In order to combat these issues, three main solutions were proposed: awareness raising and sharing of information, trainings on these legal instruments at the national and EU level, and continuous update of the EJN website to ensure the competent authorities can be identified.

In addition to the lack of knowledge of these instruments, the Contact Points noted that the differences between the legal systems and the differing national legislation pose an additional obstacle when applying the instruments. For example, the differences regarding the maximum penalty and different rules on pre-trial detention across the EU require steps of adaptation in the executing state.

The solutions proposed in this regard were involvement of the EJN during the EU legislative process, executive/legislative action via bilateral agreements and revision or amendment of national legislation, and assistance from the tools located on the EJN website.

Framework Decision 2008/947/JHA

In relation to the FD 2008/947/JHA on mutual recognition of supervision of probation measures and alternative sanctions, the Contact Points specifically noted difficulties in executing measures due to the different interpretations of measures/sanctions under each Member State’s national law. For example, regarding health-related measures (treatment of a drug addict), for most Member States treatment as an out-patient falls under the scope of FD 2008/947/JHA, whereas others would apply the FD 2008/909/JHA. According to some Contact Points, execution is not possible for these types of measures. In response to a question on community service, 3/5 of the Contact Points replied that community service is an alternative sanction according to national law, whereas 1/3 replied that it is considered a probation measure and the rest stated that both options are available. The proposed solution is to consider adding information to the EJN website on what probation measures and alternative sanctions are available in each Member State.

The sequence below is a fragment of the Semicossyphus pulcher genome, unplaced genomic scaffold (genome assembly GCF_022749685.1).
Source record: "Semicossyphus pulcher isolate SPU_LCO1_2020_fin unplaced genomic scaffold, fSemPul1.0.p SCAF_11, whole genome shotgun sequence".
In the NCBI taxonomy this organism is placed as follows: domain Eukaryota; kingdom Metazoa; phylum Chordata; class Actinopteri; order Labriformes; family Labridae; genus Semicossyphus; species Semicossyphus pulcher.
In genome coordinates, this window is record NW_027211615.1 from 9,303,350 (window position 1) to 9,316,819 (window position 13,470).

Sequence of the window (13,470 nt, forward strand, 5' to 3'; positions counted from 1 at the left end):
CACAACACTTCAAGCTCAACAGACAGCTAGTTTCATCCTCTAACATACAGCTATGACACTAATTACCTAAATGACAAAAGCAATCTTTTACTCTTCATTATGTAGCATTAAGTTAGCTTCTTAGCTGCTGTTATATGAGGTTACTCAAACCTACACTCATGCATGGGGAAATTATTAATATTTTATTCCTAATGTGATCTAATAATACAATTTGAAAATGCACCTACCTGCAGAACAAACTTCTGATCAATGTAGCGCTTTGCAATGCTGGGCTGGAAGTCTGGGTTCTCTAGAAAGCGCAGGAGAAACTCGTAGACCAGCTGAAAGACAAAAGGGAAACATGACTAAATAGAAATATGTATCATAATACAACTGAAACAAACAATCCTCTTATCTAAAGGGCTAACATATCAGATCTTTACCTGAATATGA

Framework Decision 2009/829/JHA

In relation to the FD 2009/829/JHA on mutual recognition to decisions on supervision measures as an alternative to provisional detention, the Plenary meeting addressed several issues caused by the lack of knowledge about supervision measures within the Member States both as an issuing and as an executing Member State. It was noted that different rules on maximum penalty and pre-trial detention in the Member States posed a problem as well as adapting/leaving out measures without consulting the issuing state. Moreover, a number of participants experienced the issue of applying more severe supervision measures than foreseen by the issuing state along with confusion about the types of measures listed in Article 8.1. The proposed solution to these issues is to consider adding an overview of the different types of supervision measures available in each Member State to the EJN website.

For more information, visit the EJN website.